AWEJ Volume.4 Number.2, 2013                                                                                      Pp.152 -159

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Vocabulary Development Strategies for the L2 Classroom

Elham Yahia
St. John’s University, Queens, New York
United States

Richard Sinatra
St. John’s University, Queens, New York
united States

Abstract
This paper presents some important considerations in word instruction and learning for the English Language Learner (ELL).  Specific strategies and techniques are provided for English as a Second Language (ESL) and English as a Foreign Language (EFL) teachers to assist others to apply in home and classroom situations. The two broad areas of direct, sequential instruction and incidental learning of vocabulary through contextual experiences are discussed and word list sources are presented of high utility English words. The key throughout instruction is for the ESL/EFL teacher to be word-conscious or word mindful of the power of vocabulary to enrich thinking and understanding. Vocabulary knowledge has been identified as one of the best predictors of reading comprehension and fluency while facilitating the learning of a second language (L2). Specific techniques such as the use of concept maps, word webs, and word sorts are presented to help students learn content-specific, academic vocabulary.
Keywords: Vocabulary development; L2; EFL/ESL instruction; academic vocabulary; word-conscious teaching; modeling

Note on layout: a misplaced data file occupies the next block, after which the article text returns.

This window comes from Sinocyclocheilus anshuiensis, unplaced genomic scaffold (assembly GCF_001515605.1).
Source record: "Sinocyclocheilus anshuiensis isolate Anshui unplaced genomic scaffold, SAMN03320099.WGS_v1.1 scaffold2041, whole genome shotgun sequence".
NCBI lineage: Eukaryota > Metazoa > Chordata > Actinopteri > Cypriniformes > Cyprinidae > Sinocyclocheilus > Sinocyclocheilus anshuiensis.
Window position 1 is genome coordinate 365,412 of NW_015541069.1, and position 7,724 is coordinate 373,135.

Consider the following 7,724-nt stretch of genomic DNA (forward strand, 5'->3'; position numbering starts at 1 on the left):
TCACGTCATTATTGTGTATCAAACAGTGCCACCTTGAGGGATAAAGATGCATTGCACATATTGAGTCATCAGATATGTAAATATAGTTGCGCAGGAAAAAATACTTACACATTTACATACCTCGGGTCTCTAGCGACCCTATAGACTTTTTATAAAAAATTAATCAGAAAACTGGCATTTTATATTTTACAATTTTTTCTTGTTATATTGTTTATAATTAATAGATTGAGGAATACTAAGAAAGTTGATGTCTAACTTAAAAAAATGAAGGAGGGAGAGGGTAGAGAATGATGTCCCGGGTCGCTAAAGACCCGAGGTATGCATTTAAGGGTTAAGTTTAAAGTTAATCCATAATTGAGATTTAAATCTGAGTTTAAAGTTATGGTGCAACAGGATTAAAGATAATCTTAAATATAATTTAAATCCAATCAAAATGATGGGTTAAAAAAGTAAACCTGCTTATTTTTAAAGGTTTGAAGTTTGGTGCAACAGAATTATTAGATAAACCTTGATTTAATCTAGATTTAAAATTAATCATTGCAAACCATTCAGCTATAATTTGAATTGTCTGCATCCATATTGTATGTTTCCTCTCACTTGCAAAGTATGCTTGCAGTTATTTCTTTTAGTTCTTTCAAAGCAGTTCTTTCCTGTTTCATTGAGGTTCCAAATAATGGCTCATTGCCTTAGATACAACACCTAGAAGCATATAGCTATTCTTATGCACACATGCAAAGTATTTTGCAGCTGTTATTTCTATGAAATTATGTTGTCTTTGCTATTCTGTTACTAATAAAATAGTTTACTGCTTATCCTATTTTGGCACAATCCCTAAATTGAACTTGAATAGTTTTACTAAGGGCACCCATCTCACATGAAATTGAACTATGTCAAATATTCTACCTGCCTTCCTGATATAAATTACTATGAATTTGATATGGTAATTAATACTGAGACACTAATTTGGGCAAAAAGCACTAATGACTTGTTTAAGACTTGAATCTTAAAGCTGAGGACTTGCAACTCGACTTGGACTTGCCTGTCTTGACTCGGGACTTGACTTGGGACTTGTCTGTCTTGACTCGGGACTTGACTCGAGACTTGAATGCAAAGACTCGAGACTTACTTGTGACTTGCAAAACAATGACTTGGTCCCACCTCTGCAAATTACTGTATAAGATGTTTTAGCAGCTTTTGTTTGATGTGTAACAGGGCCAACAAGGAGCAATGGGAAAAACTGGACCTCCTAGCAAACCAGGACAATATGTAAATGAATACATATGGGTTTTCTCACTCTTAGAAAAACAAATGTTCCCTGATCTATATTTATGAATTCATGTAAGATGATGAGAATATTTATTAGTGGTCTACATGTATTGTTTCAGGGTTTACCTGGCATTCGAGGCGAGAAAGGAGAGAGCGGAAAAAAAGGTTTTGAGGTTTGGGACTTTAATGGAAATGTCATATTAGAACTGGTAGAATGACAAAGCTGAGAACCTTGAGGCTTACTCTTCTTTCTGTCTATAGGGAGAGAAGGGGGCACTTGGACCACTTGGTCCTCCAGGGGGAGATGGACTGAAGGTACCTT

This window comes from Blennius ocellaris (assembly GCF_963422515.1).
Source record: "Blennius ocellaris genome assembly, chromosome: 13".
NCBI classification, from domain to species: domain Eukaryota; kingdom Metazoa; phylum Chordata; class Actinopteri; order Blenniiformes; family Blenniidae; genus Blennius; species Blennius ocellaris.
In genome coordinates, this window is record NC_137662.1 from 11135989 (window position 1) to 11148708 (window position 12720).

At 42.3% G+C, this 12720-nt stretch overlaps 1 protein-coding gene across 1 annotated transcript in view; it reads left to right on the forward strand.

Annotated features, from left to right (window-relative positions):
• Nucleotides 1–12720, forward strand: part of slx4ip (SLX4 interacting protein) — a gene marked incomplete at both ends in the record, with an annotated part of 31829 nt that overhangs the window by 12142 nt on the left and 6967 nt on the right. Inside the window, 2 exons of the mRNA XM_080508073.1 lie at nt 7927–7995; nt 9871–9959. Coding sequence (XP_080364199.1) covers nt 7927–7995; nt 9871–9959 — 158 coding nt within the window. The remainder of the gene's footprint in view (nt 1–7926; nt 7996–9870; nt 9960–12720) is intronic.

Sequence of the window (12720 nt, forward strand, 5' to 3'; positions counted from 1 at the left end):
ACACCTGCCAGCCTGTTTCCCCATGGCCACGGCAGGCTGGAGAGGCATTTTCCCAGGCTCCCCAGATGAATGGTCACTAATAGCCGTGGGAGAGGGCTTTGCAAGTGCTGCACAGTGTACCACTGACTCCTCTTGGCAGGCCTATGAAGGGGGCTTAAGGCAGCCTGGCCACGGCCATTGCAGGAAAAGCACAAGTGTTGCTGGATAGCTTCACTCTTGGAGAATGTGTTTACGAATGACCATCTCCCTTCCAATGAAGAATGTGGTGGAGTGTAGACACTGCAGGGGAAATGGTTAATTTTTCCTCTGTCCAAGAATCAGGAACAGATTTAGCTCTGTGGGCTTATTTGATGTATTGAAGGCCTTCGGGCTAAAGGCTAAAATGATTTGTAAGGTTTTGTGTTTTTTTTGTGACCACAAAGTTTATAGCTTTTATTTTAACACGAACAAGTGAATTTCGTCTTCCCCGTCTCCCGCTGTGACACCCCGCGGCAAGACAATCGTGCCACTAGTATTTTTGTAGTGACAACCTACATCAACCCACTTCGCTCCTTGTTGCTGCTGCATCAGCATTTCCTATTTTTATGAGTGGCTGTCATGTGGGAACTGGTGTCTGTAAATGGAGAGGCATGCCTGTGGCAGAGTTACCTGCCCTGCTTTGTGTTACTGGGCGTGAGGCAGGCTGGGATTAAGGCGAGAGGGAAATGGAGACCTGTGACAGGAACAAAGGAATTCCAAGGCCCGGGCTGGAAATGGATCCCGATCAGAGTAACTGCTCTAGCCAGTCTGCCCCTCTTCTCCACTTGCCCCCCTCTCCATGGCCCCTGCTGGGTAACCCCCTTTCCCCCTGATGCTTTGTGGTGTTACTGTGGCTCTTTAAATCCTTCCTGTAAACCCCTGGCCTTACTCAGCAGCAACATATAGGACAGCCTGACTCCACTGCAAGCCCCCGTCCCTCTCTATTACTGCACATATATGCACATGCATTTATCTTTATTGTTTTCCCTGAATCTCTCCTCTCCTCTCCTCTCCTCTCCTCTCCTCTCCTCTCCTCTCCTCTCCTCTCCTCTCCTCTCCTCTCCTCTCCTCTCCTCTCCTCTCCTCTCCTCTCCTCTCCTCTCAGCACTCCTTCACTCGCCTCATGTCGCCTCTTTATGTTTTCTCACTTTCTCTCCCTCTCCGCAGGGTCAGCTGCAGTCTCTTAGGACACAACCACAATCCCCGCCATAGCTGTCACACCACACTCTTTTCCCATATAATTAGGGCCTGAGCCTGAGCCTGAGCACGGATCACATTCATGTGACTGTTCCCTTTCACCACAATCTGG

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Elham Yahia is a Ph.D. in Literacy Candidate at St. John‟s University School of Education, New York,
USA. Her research efforts focus on literacy and language learning, student‟s self-efficacy, learning styles,
and motivation. Her dissertation paper is in Literacy education with emphasis on English as a
Second/Foreign Language Education. She presented in several international conferences and also a
member of well recognized organization such as TESOL International, TESOL Arabia, TESOL Sudan,
IAFOR, and NCTE.
Dr. Richard Sinatra is Associate Dean of the School of Education at St. John‟s University School of
Education, New York, USA. He is also the Director of the Reading and Writing Education Center, and
teaches Literacy courses in the Department of Human Services and Counseling. He has been an educator
for over 45 years. His writing, research, and literacy projects are grounded in the theoretical constructs of
reading comprehension, vocabulary knowledge, narrative and expository text structure, and writing
instructions. His contributions to the field of education have been widely recognized, and he served as an
“outside committee member” for doctoral candidates in different universities. One dissertation he
mentored won a first place prize supported by the College Reading association in October 24, 2001.